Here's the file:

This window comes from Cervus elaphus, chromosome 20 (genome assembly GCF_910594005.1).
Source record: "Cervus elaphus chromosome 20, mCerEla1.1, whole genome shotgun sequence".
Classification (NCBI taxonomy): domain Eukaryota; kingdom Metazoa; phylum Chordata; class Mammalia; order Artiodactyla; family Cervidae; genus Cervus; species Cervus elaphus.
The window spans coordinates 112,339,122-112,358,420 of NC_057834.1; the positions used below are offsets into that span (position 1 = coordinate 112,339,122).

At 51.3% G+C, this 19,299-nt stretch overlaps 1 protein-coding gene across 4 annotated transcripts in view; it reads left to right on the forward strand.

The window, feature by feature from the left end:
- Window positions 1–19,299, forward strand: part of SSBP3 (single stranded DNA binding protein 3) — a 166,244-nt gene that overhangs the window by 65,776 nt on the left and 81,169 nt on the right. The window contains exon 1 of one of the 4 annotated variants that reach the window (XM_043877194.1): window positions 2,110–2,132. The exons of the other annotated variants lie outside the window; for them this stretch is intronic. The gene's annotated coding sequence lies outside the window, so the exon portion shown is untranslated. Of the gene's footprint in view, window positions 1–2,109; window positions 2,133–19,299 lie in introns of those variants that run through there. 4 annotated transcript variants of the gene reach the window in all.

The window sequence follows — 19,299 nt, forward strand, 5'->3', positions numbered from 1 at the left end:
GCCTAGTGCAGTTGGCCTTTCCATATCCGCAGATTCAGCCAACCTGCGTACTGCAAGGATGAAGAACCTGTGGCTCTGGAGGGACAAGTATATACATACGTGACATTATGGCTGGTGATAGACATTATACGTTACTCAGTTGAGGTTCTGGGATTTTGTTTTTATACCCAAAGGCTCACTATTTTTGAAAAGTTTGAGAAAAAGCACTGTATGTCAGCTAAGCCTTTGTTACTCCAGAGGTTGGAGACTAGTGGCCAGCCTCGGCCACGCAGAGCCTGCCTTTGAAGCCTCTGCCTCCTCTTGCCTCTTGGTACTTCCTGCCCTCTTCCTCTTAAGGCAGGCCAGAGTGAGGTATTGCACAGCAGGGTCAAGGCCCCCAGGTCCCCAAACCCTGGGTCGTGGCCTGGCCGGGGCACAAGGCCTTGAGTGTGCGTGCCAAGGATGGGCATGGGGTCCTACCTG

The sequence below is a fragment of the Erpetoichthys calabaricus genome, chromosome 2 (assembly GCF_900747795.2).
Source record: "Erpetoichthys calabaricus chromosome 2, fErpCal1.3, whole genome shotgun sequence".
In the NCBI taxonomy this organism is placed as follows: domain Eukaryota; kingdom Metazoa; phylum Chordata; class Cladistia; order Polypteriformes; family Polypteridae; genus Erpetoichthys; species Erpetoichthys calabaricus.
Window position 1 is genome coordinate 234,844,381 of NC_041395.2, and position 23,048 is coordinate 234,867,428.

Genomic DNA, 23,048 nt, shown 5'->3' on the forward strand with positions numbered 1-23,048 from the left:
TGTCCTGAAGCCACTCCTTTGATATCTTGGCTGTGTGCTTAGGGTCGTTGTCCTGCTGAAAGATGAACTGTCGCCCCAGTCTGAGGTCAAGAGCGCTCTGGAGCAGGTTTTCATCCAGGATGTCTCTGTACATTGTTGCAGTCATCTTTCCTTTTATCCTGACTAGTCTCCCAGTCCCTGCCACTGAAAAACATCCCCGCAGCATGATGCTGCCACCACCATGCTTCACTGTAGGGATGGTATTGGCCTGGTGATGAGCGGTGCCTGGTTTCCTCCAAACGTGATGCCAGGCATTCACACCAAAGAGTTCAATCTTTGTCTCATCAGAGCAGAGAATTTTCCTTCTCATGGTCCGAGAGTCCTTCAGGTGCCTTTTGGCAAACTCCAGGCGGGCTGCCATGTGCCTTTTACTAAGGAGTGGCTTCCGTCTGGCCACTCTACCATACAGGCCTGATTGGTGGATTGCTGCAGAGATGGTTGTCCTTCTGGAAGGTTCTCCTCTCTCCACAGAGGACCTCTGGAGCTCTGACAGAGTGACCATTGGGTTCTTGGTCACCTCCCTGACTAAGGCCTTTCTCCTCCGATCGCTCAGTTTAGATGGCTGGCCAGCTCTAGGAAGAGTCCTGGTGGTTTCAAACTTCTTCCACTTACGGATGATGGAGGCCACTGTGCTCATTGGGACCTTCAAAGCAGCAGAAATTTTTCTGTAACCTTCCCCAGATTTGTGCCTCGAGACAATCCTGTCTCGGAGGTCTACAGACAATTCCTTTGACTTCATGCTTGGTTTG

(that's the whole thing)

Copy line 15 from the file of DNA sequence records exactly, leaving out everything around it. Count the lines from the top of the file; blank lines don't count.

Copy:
TGTCCTGAAGCCACTCCTTTGATATCTTGGCTGTGTGCTTAGGGTCGTTGTCCTGCTGAAAGATGAACTGTCGCCCCAGTCTGAGGTCAAGAGCGCTCTGGAGCAGGTTTTCATCCAGGATGTCTCTGTACATTGTTGCAGTCATCTTTCCTTTTATCCTGACTAGTCTCCCAGTCCCTGCCACTGAAAAACATCCCCGCAGCATGATGCTGCCACCACCATGCTTCACTGTAGGGATGGTATTGGCCTGGTGATGAGCGGTGCCTGGTTTCCTCCAAACGTGATGCCAGGCATTCACACCAAAGAGTTCAATCTTTGTCTCATCAGAGCAGAGAATTTTCCTTCTCATGGTCCGAGAGTCCTTCAGGTGCCTTTTGGCAAACTCCAGGCGGGCTGCCATGTGCCTTTTACTAAGGAGTGGCTTCCGTCTGGCCACTCTACCATACAGGCCTGATTGGTGGATTGCTGCAGAGATGGTTGTCCTTCTGGAAGGTTCTCCTCTCTCCACAGAGGACCTCTGGAGCTCTGACAGAGTGACCATTGGGTTCTTGGTCACCTCCCTGACTAAGGCCTTTCTCCTCCGATCGCTCAGTTTAGATGGCTGGCCAGCTCTAGGAAGAGTCCTGGTGGTTTCAAACTTCTTCCACTTACGGATGATGGAGGCCACTGTGCTCATTGGGACCTTCAAAGCAGCAGAAATTTTTCTGTAACCTTCCCCAGATTTGTGCCTCGAGACAATCCTGTCTCGGAGGTCTACAGACAATTCCTTTGACTTCATGCTTGGTTTG